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New derivatives legislation "was probably written by JPMorgan and Goldman Sachs"

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The Nation:

Who drafted this dubious piece of legislation? Bankers (or their lawyers) did. The leading sellers of derivatives are an exclusive club of five very large financial institutions--Citigroup, JPMorgan Chase, Bank of America, Morgan Stanley and Goldman Sachs--that hold 95 percent of the derivatives exposure among the largest banks (the total contract value exceeds $290 trillion). These are the same folks who toppled the global economy and compelled government to intervene with gigantic bailouts.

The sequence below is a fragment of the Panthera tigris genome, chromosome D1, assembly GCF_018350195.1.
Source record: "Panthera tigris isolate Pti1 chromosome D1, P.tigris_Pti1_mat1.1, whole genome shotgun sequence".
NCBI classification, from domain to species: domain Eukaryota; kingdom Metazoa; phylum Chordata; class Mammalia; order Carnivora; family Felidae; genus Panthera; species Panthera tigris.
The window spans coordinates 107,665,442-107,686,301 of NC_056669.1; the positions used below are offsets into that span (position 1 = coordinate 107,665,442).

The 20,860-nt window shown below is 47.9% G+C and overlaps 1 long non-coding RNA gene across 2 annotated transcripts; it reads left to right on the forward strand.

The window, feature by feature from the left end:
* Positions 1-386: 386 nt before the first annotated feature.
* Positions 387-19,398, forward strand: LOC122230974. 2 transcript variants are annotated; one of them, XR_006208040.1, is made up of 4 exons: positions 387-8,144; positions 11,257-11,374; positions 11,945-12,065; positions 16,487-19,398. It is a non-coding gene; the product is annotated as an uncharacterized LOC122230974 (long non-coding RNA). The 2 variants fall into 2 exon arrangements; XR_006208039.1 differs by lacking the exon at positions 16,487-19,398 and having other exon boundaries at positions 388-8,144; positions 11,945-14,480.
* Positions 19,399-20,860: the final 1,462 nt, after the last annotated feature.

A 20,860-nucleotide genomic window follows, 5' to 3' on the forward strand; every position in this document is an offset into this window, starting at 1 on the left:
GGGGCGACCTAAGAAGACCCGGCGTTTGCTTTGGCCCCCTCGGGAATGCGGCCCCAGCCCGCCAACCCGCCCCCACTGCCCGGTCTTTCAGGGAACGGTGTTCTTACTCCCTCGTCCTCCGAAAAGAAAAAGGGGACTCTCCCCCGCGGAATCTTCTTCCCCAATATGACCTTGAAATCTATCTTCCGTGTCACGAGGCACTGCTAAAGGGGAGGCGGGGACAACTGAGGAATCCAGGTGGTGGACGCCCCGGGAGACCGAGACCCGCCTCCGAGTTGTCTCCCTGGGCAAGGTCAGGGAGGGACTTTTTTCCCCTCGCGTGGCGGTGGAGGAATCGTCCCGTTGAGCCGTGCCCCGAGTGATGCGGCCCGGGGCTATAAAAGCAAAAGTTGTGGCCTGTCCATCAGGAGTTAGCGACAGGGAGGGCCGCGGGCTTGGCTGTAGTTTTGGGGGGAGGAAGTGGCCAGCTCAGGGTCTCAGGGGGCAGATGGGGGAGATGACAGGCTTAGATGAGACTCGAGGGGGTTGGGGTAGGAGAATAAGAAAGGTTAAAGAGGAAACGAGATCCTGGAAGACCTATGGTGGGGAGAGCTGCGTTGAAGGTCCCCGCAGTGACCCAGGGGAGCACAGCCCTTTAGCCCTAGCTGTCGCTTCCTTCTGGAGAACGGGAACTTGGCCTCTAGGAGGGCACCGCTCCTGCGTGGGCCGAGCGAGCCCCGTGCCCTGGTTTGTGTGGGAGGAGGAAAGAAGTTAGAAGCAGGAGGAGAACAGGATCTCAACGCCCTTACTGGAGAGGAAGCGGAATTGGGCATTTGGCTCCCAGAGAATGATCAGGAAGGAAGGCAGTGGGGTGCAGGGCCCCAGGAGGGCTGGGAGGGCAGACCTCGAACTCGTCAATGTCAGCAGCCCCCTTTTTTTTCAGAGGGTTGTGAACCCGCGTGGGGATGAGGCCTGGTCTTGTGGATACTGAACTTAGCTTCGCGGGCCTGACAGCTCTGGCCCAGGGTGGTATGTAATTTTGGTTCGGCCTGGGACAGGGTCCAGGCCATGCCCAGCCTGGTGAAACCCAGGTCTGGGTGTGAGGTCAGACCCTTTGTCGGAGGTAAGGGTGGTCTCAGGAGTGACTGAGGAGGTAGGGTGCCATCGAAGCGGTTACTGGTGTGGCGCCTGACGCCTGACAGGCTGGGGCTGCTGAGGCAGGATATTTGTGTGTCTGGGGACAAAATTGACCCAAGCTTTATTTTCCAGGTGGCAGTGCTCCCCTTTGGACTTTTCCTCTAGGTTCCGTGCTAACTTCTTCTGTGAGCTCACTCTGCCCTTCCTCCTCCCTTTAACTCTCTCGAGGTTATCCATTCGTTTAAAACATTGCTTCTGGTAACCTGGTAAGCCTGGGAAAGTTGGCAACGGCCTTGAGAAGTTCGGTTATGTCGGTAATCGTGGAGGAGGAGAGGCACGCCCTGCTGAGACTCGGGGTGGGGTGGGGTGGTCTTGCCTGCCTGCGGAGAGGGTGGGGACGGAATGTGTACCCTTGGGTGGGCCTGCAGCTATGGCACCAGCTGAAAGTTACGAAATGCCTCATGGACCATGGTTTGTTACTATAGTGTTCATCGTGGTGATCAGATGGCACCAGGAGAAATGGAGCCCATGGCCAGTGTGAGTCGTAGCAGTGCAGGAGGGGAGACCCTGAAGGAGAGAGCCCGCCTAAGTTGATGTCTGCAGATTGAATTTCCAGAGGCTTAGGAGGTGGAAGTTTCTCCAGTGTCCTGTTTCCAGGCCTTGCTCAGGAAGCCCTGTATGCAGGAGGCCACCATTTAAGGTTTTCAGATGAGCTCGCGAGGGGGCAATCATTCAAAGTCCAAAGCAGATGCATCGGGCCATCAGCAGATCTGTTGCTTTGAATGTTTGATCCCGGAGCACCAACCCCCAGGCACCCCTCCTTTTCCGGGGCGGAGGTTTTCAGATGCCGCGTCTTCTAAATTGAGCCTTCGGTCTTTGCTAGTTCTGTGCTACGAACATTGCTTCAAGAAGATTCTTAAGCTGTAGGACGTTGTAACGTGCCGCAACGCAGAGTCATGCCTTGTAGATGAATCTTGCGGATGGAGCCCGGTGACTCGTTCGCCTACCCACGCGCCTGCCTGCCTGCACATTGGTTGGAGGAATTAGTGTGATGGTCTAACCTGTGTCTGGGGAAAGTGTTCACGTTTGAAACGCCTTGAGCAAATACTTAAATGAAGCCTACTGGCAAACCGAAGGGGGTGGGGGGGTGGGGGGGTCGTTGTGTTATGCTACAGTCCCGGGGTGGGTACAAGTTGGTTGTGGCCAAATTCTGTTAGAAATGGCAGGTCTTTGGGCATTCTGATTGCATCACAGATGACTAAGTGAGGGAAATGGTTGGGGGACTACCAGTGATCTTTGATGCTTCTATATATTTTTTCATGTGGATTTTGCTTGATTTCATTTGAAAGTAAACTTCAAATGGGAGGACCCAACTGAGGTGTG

Michael Greenberger, a University of Maryland law professor and veteran federal regulator, studied the House committee's 187-page bill and detected the fine needlework of Wall Street lawyers. "It had to be written by someone inside the banks," Greenberger said, "because buried every few pages is a tricky and devilish 'exception.' It would greatly surprise me if these poison pills originated from anyone on Capitol Hill or the Treasury."

A well-informed Congressional source confirmed that the original language in the draft legislation was written by financial-industry experts. It "was probably written by JPMorgan and Goldman Sachs," he told me, "and possibly the Chicago Mercantile Exchange." The Chicago exchange trades commodity futures--hog bellies, beef, grains--and more exotic derivatives. It is a rival to Wall Street but very close to agribusiness interests like Cargill, the giant grain trader, that make heavy use of derivatives.

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